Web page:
Just a few hours ago I wrote a post about Ann Coulter's brilliant indictment of leftist male chauvinism. But to drive the point home, I believe a comparison to the perfect gentleman, Rush Limbaugh, is in order
In his book "The Way Things Ought To Be" Rush wrote of the second wave feminist movement of the 1960s that he believes “The original concerns of feminists, such as equal pay for equal work, were laudable and justifiable. People had a right to be upset at the treatment some women received, and some of activism and protests were understandable.” Rush then bemoans how “gradually there was a shift” in the feminist movement toward radicalism in the 1970s. “It’s almost as if America went through its own Cultural Revolution in 1970s and 1980s” Rush wrote, and complained that the movement had become obsessed with power, abortion and a form of man-hatred.
Betty Friedan agreed. She, in fact, wanted to stay focused, and in some ways was closer to Rush’s attitude than she was to radical “Women’s Liberation”, anti-marriage bomber Jane Alpert (who's terrorist group had a pseudo press person named Pat Swinton, cousin of Carl Bernstein).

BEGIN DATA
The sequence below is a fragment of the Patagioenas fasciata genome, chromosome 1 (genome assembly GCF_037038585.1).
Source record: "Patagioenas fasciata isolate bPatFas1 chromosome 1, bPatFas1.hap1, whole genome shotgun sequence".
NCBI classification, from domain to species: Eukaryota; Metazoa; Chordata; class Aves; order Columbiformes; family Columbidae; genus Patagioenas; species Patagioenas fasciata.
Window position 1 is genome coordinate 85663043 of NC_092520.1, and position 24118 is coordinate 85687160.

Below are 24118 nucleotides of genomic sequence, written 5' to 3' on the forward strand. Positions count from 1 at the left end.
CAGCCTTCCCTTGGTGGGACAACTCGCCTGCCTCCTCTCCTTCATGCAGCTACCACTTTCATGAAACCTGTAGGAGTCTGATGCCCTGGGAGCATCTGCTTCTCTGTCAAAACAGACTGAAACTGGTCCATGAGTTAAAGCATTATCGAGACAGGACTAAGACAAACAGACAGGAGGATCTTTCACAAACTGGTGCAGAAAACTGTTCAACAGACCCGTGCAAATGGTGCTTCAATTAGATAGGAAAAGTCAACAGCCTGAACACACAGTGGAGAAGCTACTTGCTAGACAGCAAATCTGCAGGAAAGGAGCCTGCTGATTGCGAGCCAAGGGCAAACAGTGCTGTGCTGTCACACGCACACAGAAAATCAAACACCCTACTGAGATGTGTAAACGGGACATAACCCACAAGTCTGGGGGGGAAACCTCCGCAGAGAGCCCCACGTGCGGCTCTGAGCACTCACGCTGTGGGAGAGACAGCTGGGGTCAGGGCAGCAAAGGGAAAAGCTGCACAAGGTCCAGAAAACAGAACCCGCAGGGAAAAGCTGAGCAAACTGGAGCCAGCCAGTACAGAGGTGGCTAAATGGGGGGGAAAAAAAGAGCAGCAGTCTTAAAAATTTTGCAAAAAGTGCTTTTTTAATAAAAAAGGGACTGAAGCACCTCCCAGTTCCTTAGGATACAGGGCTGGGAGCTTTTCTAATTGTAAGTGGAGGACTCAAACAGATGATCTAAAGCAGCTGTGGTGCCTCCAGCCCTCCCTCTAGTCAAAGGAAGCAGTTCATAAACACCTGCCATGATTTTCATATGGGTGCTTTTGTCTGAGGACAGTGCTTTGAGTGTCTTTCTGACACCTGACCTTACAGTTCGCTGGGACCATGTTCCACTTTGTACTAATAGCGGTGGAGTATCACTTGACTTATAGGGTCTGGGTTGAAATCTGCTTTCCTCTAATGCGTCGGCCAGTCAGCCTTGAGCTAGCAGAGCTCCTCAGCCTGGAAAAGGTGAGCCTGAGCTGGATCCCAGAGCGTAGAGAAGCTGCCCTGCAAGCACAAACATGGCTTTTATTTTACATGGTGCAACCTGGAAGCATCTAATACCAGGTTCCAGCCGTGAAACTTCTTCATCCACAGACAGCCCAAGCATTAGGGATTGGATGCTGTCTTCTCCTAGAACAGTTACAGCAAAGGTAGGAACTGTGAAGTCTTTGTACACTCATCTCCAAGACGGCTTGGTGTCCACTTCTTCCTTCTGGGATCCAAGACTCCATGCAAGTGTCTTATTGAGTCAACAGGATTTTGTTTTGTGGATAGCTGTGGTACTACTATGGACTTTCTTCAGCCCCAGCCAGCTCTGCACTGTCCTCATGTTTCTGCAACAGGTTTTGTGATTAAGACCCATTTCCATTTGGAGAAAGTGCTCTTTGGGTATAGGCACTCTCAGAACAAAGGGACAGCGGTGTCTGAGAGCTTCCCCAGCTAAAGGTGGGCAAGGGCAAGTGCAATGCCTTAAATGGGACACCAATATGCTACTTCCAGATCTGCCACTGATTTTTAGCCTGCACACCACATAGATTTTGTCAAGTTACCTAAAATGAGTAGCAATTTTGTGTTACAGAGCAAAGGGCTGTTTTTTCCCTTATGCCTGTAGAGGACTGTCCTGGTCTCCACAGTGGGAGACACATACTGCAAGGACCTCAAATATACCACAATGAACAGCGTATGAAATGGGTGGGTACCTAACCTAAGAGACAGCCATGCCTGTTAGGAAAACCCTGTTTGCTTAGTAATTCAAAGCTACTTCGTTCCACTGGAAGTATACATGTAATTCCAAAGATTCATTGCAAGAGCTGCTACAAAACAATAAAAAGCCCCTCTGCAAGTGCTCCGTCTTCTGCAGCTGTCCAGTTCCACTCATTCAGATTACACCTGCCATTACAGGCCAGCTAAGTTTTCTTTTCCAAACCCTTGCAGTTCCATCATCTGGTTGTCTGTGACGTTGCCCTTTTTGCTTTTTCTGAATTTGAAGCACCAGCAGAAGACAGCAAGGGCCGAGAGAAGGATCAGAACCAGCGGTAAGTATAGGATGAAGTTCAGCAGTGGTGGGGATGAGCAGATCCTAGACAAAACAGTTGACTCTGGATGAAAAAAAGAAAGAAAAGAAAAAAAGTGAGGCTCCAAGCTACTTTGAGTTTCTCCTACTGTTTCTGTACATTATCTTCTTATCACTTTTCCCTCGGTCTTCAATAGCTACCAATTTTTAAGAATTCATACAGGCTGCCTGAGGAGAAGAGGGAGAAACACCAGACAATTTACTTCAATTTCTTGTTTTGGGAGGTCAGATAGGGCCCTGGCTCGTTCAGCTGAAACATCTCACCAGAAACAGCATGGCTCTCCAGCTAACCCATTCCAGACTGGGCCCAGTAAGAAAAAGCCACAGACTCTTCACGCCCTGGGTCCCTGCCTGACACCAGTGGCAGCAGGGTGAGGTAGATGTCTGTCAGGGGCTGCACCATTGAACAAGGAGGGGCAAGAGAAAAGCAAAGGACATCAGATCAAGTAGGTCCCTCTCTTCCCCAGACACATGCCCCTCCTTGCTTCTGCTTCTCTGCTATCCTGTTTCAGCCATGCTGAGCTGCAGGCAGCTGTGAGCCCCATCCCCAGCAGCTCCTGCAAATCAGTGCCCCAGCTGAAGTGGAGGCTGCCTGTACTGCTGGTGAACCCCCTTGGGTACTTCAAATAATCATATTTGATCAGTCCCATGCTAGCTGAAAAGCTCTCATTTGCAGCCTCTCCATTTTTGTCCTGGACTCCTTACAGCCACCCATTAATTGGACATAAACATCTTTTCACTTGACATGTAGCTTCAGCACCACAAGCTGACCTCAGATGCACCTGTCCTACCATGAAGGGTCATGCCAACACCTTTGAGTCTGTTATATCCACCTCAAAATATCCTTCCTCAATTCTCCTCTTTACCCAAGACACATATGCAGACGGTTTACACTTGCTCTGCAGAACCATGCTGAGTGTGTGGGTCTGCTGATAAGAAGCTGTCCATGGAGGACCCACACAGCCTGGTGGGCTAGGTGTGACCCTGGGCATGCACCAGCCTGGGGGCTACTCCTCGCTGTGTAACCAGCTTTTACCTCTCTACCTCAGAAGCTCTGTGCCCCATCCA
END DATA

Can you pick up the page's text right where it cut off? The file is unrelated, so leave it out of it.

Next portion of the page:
Like Rush, Betty was weary of the women who came out of the sixties radical student groups and complained in her 1981 book "The Second Stage" that: “when these radical ‘chicks’ were finally infected by our first feminist stirrings, and saw through the feminine mystique in the radical movement itself, and introduced their resolutions for ‘women’s liberation’ at Berkeley or Cornell, the radical young men just laughed. So the women walked out of the larger radical ‘movement’ and formed their separate ‘women’s lib’ groups – like black separatism, right? No men allowed; man was the enemy … It was heady, and made headlines, to vent the venom earlier directed against “whitey” or “boss finks” against men – your own man and the whole damn sex – and use all that sophisticated Marxist jargon to make a new revolutionary case for the destruction of ‘the patriarchal nuclear family' and the ‘tyranny’ of sexual biology as the source of all oppression.” Betty called it “a pseudo-radical cop-out from the real and difficult political and economic battle for equality for women in society,” and she was against turning the feminist movement into the fringe entity Rush decries.